The same day Microsoft showed off the new touch-friendly user interface for the upcoming Windows 8, a demo unit of the recently updated HP TouchSmart 610 all-in-one desktop PC arrived, with Windows 7.
Even before I opened the box, I felt bad for HP knowing this product will be exponentially better with a new operating system a year from now. Having said that, I was still curious to find out how the flagship Windows touch PC has improved in a post-iPad world with vastly different expectations for touch devices.
After spending almost a week with it, it stands as an awesome all-in-one Windows PC but the touch experience leaves a lot be desired. But it’s not all HP’s fault either.
Right out of the box, the new TouchSmart 610 sports a much more professional look than its flashy multi-colored predecessor which suits my tastes better. After all, it’s a computer, not a rave. The stand, which is sturdier than it looks, now also allows the screen to slide 60-degrees down for a more comfortable touch experience. This is great for personal use but it does make it harder to show off photos and videos to others.
For the senses, the glossy but bright screen is now up to a cinematic 23″ which means videos and the occasional YouTube video can be enjoyed by multiple people from a reasonable distance. Accompanying, HP’s trademark Beats audio system also produces a decent amount of sound from the low-profile speakers at the bottom of the screen. Of course it’s no replacement for a standalone 2.1 but its better than most monitor speakers.
Inside the inconspicuous plastic shell is actually a surprising combination of pretty decent hardware that will even give most standalone towers a run for it’s money. The Intel Core i7-870 2.95GHz, 8GB of RAM, 2TB hard drive, ATI Radeon 5570, a Blu-ray drive, built-in WiFi, DTV tuner and a plethora of inputs and outputs means you’ll get most work and play done pretty quickly and quietly – it produces very little noise.
For touch, HP has opted for a very peculiar implementation of hardware – infrared. Although it may have been a cost limitation for a display of its size, HP’s infrared touch technology recognizes up to only two fingers at once. Compared to the more mainstream capacitive alternative, it’s also a lot less accurate due to its extra sensitivity. Many times I’ve unintentionally clicked on items just by hovering slightly above the screen.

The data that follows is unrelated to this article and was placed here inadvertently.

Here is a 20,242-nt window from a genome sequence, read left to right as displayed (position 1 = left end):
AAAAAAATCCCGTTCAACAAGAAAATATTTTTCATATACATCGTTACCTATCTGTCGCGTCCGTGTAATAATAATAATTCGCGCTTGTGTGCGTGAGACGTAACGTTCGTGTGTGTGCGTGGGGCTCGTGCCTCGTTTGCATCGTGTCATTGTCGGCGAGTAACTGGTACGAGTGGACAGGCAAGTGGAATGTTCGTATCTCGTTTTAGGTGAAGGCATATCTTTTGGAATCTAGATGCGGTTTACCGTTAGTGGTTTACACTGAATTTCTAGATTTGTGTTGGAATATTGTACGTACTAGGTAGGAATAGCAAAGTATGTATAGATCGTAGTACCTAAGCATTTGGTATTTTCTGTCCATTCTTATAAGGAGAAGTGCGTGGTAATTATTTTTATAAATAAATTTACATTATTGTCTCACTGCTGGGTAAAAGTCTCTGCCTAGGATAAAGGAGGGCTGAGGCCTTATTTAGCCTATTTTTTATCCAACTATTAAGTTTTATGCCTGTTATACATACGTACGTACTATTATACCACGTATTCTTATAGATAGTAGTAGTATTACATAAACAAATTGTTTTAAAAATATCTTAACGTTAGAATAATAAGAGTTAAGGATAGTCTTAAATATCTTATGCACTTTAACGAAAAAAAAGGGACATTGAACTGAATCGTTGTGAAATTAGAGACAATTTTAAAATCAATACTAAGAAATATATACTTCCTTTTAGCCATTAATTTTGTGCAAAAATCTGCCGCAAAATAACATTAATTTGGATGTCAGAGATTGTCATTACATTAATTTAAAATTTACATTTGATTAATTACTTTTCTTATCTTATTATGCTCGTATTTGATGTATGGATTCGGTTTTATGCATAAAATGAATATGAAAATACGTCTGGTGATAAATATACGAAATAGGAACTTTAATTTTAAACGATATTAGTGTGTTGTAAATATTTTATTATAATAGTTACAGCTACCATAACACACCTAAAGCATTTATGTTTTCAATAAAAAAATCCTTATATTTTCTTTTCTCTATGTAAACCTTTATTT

Of course it doesn’t help that much of Windows 7 isn’t designed for touch-only use either. Granted it is useful to scroll the occasional web page with just a finger, small icons and buttons makes most tasks a lot harder than it should be. To fill the void left by Microsoft, HP resorted to create a custom touch-only wrapper exclusive for these PCs appropriately named the TouchSmart Software.
In it’s fourth revision now, the software has also seen its fair share of changes with an interesting mix of the familiar and new. The most obvious addition is the panoramic canvas on the homescreen which allows users to pin drawings, media, websites and widgets for quick access without diving into the application screen. The usual suspects of apps makes an appearance accompanied by some new faces including Twitter and Facebook.
Granted novice users may find the shell sufficient but I find myself asking for more than what the shell could deliver sooner than later.
The HP TouchSmart 610-1030A, a sleek piece of hardware much improved from its predecessors is unfortunately at the mercy of Windows 7’s primitive touch experience. Of course this will be a different story comes Windows 8, but until then, I can only recommend it as a worthy PC all-in-one alternative to the iMac with an equally premium price-tag to match.
Update: HP’s TouchPad running webOS on the other hand looks to be a much more compelling touch device coming out later this year.